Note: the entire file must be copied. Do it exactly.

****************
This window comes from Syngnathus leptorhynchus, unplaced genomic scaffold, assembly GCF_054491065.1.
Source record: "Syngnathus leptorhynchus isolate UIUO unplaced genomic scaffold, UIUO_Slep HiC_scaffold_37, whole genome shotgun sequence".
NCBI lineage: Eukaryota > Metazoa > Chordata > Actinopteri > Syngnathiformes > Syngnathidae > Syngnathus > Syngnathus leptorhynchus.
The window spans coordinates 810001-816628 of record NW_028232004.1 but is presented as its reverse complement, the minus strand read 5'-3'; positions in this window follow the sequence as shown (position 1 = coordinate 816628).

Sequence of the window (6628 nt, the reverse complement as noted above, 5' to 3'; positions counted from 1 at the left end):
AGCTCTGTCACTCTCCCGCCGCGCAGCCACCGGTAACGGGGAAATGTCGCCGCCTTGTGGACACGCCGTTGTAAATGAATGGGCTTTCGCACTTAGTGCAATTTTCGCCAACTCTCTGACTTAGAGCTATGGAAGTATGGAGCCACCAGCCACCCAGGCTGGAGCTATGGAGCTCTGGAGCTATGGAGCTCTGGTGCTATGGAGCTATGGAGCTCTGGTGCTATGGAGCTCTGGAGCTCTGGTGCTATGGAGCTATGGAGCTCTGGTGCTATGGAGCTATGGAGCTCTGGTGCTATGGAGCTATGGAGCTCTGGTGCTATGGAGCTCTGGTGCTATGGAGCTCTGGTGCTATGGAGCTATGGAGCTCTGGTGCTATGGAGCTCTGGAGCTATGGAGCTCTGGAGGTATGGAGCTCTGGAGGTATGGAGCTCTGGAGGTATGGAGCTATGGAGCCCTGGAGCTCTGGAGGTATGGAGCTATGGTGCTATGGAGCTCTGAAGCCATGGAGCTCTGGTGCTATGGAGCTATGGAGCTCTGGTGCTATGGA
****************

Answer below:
This window comes from Syngnathus leptorhynchus, unplaced genomic scaffold, assembly GCF_054491065.1.
Source record: "Syngnathus leptorhynchus isolate UIUO unplaced genomic scaffold, UIUO_Slep HiC_scaffold_37, whole genome shotgun sequence".
NCBI lineage: Eukaryota > Metazoa > Chordata > Actinopteri > Syngnathiformes > Syngnathidae > Syngnathus > Syngnathus leptorhynchus.
The window spans coordinates 810001-816628 of record NW_028232004.1 but is presented as its reverse complement, the minus strand read 5'-3'; positions in this window follow the sequence as shown (position 1 = coordinate 816628).

Sequence of the window (6628 nt, the reverse complement as noted above, 5' to 3'; positions counted from 1 at the left end):
AGCTCTGTCACTCTCCCGCCGCGCAGCCACCGGTAACGGGGAAATGTCGCCGCCTTGTGGACACGCCGTTGTAAATGAATGGGCTTTCGCACTTAGTGCAATTTTCGCCAACTCTCTGACTTAGAGCTATGGAAGTATGGAGCCACCAGCCACCCAGGCTGGAGCTATGGAGCTCTGGAGCTATGGAGCTCTGGTGCTATGGAGCTATGGAGCTCTGGTGCTATGGAGCTCTGGAGCTCTGGTGCTATGGAGCTATGGAGCTCTGGTGCTATGGAGCTATGGAGCTCTGGTGCTATGGAGCTATGGAGCTCTGGTGCTATGGAGCTCTGGTGCTATGGAGCTCTGGTGCTATGGAGCTATGGAGCTCTGGTGCTATGGAGCTCTGGAGCTATGGAGCTCTGGAGGTATGGAGCTCTGGAGGTATGGAGCTCTGGAGGTATGGAGCTATGGAGCCCTGGAGCTCTGGAGGTATGGAGCTATGGTGCTATGGAGCTCTGAAGCCATGGAGCTCTGGTGCTATGGAGCTATGGAGCTCTGGTGCTATGGA